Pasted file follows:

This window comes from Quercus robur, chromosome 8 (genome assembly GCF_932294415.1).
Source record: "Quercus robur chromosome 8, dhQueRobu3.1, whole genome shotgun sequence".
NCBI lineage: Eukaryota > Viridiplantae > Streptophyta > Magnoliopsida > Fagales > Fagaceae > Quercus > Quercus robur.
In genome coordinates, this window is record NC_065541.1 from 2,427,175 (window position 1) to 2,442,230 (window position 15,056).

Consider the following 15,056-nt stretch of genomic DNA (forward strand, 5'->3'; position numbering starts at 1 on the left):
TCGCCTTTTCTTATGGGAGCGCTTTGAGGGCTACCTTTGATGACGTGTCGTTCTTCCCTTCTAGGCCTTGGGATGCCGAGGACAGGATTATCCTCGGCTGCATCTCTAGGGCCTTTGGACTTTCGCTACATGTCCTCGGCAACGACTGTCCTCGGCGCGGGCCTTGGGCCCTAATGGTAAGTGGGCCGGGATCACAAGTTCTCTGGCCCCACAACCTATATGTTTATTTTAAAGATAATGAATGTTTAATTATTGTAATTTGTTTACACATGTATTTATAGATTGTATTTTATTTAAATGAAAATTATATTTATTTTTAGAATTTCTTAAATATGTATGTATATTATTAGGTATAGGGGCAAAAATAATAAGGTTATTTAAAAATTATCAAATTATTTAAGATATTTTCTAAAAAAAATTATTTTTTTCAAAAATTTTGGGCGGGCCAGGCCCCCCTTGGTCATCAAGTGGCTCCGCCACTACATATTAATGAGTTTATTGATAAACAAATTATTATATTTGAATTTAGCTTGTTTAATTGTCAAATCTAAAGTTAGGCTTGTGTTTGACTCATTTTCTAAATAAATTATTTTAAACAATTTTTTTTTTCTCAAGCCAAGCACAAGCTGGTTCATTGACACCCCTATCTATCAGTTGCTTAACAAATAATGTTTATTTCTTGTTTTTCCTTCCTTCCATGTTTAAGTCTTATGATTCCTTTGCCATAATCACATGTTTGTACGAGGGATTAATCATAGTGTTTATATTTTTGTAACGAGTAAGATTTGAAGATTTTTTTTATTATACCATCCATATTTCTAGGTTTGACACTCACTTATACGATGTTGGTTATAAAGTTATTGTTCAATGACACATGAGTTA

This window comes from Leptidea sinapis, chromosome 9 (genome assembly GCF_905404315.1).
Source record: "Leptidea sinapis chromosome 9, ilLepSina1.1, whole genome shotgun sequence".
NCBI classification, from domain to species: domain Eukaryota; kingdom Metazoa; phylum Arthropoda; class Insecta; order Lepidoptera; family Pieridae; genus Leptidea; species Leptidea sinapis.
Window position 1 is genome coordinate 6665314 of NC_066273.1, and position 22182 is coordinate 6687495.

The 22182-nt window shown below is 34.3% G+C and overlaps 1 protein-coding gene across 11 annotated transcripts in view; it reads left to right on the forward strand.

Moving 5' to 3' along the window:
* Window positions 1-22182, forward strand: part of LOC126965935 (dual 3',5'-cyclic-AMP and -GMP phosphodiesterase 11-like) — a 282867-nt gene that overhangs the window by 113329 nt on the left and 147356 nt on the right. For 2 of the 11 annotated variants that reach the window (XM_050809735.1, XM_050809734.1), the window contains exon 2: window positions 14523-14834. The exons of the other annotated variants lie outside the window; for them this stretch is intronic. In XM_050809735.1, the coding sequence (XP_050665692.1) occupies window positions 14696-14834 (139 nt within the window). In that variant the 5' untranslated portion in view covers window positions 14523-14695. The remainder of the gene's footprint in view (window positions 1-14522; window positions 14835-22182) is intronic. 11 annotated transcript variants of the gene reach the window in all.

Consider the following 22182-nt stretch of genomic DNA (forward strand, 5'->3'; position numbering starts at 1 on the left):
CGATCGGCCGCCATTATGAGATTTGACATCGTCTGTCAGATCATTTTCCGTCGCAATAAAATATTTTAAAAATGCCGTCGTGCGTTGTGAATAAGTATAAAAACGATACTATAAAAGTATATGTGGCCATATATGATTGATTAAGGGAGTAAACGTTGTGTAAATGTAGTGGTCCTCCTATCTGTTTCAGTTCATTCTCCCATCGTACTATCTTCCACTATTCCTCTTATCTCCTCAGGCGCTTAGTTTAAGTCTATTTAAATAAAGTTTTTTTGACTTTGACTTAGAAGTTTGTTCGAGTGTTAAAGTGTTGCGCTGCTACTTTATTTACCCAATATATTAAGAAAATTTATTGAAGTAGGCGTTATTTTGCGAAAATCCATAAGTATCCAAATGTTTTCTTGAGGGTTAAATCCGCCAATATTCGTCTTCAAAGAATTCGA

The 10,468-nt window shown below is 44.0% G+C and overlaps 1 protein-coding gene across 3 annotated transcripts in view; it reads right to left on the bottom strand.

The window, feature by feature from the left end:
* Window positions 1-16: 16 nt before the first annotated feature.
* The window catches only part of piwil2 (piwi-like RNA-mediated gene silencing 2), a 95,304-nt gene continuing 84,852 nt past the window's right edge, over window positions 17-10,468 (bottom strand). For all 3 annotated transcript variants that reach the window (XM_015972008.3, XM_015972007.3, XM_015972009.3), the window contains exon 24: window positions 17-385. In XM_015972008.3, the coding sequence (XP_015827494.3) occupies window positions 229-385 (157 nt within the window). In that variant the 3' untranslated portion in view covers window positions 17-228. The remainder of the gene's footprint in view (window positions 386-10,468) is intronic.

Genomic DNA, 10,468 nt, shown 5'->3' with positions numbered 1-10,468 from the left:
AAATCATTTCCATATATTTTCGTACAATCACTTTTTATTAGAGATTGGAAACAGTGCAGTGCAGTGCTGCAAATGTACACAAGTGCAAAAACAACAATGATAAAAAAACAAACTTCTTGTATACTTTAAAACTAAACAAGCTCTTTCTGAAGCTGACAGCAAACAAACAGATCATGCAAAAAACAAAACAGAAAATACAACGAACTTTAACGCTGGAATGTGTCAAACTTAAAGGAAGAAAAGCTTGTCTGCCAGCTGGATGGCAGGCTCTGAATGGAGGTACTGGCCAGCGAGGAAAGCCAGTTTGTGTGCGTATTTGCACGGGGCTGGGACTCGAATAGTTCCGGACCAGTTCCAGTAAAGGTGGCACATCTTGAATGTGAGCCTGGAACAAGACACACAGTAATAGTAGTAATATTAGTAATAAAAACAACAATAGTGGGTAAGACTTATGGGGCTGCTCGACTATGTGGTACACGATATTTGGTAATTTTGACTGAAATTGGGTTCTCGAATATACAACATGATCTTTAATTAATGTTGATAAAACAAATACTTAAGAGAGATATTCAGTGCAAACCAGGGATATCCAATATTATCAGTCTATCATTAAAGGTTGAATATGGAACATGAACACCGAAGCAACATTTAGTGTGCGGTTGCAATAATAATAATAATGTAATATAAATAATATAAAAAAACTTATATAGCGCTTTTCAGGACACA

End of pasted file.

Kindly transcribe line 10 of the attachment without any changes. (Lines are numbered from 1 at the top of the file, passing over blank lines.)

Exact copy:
Window position 1 is genome coordinate 6665314 of NC_066273.1, and position 22182 is coordinate 6687495.